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Can you convert a prospect without explaining how you will manage their investments? Advisors should focus on establishing trust with potential clients, but what happens when all that person wants to do is talk about risk?
I counsel clients to start meetings by asking questions intended to get to know the prospect as a person, rather than as someone with assets you want to manage. Typically, advisors will ask something like this: “Tell me about yourself.” They will then ask questions that naturally flow from this response.
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While my process is easy to articulate, it is difficult for some advisors to implement. They are so wedded to a script designed to “get down to business” that breaking their ingrained habit is challenging.
Most of the time, the process goes smoothly. The conversation can take some unexpected turns, as prospects relax, secure in the knowledge that the advisor has a genuine interest in them. Advisors report that prospects have opened up about intimate details of their life, and often exclaim that they have “never discussed this with anyone.”
Once that level of trust is established, the prospect is likely to become a client.
A different reaction
Recently, an advisor reported a different reaction to his initial efforts. Instead of answering the question and disclosing information about himself, the prospect replied: “I don’t mean to be rude, but I have limited time and a long list of questions. Would it be okay with you if we started with those?”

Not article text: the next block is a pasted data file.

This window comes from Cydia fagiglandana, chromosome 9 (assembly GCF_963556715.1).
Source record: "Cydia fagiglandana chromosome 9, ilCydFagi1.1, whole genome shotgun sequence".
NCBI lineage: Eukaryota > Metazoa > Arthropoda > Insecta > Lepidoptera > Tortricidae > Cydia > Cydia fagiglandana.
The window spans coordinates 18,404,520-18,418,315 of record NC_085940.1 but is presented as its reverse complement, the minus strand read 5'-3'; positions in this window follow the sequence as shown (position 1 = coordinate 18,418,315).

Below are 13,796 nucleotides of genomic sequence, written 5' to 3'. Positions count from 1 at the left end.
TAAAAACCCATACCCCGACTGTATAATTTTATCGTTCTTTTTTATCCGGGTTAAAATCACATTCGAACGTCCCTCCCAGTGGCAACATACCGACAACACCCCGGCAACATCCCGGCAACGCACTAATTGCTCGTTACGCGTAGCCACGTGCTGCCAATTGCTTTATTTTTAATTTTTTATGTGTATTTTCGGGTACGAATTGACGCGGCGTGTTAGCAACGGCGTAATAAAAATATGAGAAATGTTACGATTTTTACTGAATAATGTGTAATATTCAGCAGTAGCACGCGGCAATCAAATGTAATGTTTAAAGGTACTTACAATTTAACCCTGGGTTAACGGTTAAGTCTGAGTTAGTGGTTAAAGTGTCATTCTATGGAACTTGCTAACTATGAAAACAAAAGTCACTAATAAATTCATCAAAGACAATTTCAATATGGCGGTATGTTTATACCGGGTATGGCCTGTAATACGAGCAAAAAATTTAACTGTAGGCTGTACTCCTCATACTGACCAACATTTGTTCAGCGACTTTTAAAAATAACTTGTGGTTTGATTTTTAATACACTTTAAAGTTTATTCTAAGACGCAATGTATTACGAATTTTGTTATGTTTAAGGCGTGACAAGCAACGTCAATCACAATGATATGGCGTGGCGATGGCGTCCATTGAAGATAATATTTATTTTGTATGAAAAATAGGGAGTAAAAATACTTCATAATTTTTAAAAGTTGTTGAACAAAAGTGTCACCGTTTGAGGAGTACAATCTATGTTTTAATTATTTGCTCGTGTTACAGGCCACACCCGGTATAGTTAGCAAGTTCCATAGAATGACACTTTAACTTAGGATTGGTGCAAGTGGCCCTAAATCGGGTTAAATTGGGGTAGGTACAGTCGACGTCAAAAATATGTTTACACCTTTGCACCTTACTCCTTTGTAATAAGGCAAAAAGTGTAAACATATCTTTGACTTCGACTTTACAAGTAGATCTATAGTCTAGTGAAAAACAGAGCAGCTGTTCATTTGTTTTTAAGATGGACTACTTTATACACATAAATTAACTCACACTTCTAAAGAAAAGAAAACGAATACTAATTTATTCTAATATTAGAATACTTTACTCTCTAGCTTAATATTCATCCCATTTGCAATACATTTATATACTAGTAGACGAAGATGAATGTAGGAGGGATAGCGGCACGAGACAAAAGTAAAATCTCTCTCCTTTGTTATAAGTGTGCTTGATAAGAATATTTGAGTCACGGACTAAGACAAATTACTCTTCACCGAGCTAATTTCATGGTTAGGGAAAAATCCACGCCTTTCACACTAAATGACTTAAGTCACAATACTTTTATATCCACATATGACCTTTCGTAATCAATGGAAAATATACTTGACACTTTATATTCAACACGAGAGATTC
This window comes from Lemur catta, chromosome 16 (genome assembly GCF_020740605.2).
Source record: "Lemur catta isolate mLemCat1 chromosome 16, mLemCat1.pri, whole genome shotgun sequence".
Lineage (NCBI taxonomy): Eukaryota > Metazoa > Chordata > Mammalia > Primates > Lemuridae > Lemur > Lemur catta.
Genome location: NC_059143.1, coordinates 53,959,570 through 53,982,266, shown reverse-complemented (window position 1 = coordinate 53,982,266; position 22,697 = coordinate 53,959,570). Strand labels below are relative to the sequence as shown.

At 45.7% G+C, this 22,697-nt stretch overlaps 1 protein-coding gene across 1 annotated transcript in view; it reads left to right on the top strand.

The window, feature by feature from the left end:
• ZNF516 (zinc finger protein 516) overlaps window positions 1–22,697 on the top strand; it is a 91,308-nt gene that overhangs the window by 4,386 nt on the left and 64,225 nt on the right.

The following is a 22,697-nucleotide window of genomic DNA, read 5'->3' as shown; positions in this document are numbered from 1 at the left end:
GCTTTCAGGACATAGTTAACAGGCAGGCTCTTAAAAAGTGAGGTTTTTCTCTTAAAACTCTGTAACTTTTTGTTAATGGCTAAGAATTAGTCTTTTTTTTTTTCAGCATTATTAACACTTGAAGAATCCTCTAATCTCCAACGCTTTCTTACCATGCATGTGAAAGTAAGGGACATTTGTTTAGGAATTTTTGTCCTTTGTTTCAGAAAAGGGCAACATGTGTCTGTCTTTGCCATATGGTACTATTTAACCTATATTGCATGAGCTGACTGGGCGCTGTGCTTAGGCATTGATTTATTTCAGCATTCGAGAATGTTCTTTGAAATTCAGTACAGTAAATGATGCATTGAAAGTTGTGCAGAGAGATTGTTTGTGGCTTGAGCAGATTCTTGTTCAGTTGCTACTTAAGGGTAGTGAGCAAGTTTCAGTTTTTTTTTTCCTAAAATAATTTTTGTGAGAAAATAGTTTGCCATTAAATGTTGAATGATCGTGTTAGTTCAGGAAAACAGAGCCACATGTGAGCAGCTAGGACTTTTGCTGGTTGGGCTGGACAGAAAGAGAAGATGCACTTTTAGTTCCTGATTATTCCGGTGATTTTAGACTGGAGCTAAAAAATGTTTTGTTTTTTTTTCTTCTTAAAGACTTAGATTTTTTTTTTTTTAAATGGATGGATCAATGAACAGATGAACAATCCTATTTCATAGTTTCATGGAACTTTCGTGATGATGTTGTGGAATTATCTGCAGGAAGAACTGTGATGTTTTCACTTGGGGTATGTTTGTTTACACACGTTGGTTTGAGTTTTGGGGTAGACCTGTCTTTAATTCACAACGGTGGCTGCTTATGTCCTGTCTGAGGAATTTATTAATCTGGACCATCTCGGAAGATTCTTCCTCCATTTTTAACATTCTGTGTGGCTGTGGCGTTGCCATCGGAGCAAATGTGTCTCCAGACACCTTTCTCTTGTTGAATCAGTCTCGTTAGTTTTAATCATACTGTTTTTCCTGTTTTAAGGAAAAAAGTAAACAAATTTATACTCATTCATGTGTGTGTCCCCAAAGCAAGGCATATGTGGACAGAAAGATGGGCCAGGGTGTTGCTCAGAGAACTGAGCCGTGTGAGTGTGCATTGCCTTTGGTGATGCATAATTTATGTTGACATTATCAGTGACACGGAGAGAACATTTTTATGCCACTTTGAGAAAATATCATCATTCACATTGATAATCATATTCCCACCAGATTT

Fortunately, I had prepared the advisor for this possibility. The core of the Solin Process℠ is a focus on eliciting information. While the initial question didn’t work as expected, it still served its purpose because the prospect disclosed exactly how he wanted the meeting conducted. All the advisor had to say was: “Of course. What’s your first question?”
The prospect had this question: “I’m very concerned about risk. How do you handle that?”
Clarify before responding
When confronted with this question, many advisors would launch into a lecture about standard deviation and asset allocation. They might embellish their response with a discussion of historical returns for their portfolios at different levels of allocation to stocks.
Those advisors might lose the prospect at that point.
Instead, don’t respond to a question until you have a full understanding of what is really on the mind of the prospect. In this instance, the correct response would be something like this: “Of course, but first can you elaborate on your concerns about risk and tell me why that’s important to you?”
When the advisor did this, the prospect told him he lost “a bundle of money” in the dotcom crash in 2000-2002 and wanted to be sure that would not occur again.
This information permitted the advisor to frame this brief response. “If I told you we could deal with that concern through broad diversification of the stock portion of your portfolio and by reducing your overall allocation to stocks, would that alleviate your concerns?”
The prospect said it would. The advisor proceeded to explain (briefly!) how he would implement that strategy.
Read the full article here by Dan Solin, Advisor Perspectives